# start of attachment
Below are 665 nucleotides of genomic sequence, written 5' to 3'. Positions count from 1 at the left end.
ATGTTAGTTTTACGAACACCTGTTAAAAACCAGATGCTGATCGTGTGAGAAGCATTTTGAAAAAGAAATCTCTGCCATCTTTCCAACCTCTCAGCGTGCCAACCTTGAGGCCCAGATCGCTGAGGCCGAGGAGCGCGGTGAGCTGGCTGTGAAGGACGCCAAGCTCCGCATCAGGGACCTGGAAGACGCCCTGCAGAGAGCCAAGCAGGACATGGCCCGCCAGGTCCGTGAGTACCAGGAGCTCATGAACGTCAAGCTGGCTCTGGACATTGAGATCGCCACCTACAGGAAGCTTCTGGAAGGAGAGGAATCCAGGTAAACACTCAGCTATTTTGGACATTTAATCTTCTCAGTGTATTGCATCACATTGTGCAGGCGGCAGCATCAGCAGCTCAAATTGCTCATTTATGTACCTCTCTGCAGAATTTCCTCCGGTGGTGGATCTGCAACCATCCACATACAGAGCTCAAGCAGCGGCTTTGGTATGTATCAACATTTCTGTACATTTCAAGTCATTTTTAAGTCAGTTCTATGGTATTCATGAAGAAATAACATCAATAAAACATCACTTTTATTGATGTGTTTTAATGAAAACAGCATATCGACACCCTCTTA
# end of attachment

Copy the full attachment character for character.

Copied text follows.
Below are 665 nucleotides of genomic sequence, written 5' to 3'. Positions count from 1 at the left end.
ATGTTAGTTTTACGAACACCTGTTAAAAACCAGATGCTGATCGTGTGAGAAGCATTTTGAAAAAGAAATCTCTGCCATCTTTCCAACCTCTCAGCGTGCCAACCTTGAGGCCCAGATCGCTGAGGCCGAGGAGCGCGGTGAGCTGGCTGTGAAGGACGCCAAGCTCCGCATCAGGGACCTGGAAGACGCCCTGCAGAGAGCCAAGCAGGACATGGCCCGCCAGGTCCGTGAGTACCAGGAGCTCATGAACGTCAAGCTGGCTCTGGACATTGAGATCGCCACCTACAGGAAGCTTCTGGAAGGAGAGGAATCCAGGTAAACACTCAGCTATTTTGGACATTTAATCTTCTCAGTGTATTGCATCACATTGTGCAGGCGGCAGCATCAGCAGCTCAAATTGCTCATTTATGTACCTCTCTGCAGAATTTCCTCCGGTGGTGGATCTGCAACCATCCACATACAGAGCTCAAGCAGCGGCTTTGGTATGTATCAACATTTCTGTACATTTCAAGTCATTTTTAAGTCAGTTCTATGGTATTCATGAAGAAATAACATCAATAAAACATCACTTTTATTGATGTGTTTTAATGAAAACAGCATATCGACACCCTCTTA